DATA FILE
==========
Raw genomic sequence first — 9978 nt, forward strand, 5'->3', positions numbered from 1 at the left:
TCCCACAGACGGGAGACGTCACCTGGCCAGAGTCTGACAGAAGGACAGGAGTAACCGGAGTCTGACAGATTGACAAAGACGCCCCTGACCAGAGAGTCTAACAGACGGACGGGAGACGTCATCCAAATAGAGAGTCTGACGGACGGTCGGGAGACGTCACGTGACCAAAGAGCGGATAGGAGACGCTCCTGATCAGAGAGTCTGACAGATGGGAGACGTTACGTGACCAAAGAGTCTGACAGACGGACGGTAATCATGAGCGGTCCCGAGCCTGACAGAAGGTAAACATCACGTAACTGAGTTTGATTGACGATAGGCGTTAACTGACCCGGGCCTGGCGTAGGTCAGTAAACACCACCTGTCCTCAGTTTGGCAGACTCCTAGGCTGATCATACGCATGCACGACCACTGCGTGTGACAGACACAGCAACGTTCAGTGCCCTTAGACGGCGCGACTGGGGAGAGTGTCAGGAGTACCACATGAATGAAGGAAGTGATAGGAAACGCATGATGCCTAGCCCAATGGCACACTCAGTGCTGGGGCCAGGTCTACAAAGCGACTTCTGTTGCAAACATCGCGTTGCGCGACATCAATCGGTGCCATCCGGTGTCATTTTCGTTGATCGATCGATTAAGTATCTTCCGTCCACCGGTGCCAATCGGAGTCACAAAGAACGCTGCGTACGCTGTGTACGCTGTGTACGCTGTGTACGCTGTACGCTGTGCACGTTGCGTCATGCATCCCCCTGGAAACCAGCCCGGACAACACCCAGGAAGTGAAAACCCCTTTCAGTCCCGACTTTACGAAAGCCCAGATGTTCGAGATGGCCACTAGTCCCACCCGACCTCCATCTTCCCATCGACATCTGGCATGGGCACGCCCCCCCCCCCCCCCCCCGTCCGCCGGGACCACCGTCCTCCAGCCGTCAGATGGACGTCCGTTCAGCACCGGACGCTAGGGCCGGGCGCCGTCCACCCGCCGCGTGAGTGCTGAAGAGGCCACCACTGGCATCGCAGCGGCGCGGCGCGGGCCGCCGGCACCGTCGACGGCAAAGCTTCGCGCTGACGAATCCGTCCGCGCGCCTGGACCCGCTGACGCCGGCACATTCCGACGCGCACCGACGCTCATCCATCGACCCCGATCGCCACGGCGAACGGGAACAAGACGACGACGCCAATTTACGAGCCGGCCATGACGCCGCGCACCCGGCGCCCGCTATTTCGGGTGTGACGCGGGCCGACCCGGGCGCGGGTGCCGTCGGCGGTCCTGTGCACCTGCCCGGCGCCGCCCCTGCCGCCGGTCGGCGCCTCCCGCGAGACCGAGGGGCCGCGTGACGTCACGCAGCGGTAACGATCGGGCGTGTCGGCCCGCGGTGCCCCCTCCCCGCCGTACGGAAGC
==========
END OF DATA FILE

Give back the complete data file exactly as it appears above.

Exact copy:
Raw genomic sequence first — 9978 nt, forward strand, 5'->3', positions numbered from 1 at the left:
TCCCACAGACGGGAGACGTCACCTGGCCAGAGTCTGACAGAAGGACAGGAGTAACCGGAGTCTGACAGATTGACAAAGACGCCCCTGACCAGAGAGTCTAACAGACGGACGGGAGACGTCATCCAAATAGAGAGTCTGACGGACGGTCGGGAGACGTCACGTGACCAAAGAGCGGATAGGAGACGCTCCTGATCAGAGAGTCTGACAGATGGGAGACGTTACGTGACCAAAGAGTCTGACAGACGGACGGTAATCATGAGCGGTCCCGAGCCTGACAGAAGGTAAACATCACGTAACTGAGTTTGATTGACGATAGGCGTTAACTGACCCGGGCCTGGCGTAGGTCAGTAAACACCACCTGTCCTCAGTTTGGCAGACTCCTAGGCTGATCATACGCATGCACGACCACTGCGTGTGACAGACACAGCAACGTTCAGTGCCCTTAGACGGCGCGACTGGGGAGAGTGTCAGGAGTACCACATGAATGAAGGAAGTGATAGGAAACGCATGATGCCTAGCCCAATGGCACACTCAGTGCTGGGGCCAGGTCTACAAAGCGACTTCTGTTGCAAACATCGCGTTGCGCGACATCAATCGGTGCCATCCGGTGTCATTTTCGTTGATCGATCGATTAAGTATCTTCCGTCCACCGGTGCCAATCGGAGTCACAAAGAACGCTGCGTACGCTGTGTACGCTGTGTACGCTGTGTACGCTGTACGCTGTGCACGTTGCGTCATGCATCCCCCTGGAAACCAGCCCGGACAACACCCAGGAAGTGAAAACCCCTTTCAGTCCCGACTTTACGAAAGCCCAGATGTTCGAGATGGCCACTAGTCCCACCCGACCTCCATCTTCCCATCGACATCTGGCATGGGCACGCCCCCCCCCCCCCCCCCCGTCCGCCGGGACCACCGTCCTCCAGCCGTCAGATGGACGTCCGTTCAGCACCGGACGCTAGGGCCGGGCGCCGTCCACCCGCCGCGTGAGTGCTGAAGAGGCCACCACTGGCATCGCAGCGGCGCGGCGCGGGCCGCCGGCACCGTCGACGGCAAAGCTTCGCGCTGACGAATCCGTCCGCGCGCCTGGACCCGCTGACGCCGGCACATTCCGACGCGCACCGACGCTCATCCATCGACCCCGATCGCCACGGCGAACGGGAACAAGACGACGACGCCAATTTACGAGCCGGCCATGACGCCGCGCACCCGGCGCCCGCTATTTCGGGTGTGACGCGGGCCGACCCGGGCGCGGGTGCCGTCGGCGGTCCTGTGCACCTGCCCGGCGCCGCCCCTGCCGCCGGTCGGCGCCTCCCGCGAGACCGAGGGGCCGCGTGACGTCACGCAGCGGTAACGATCGGGCGTGTCGGCCCGCGGTGCCCCCTCCCCGCCGTACGGAAGC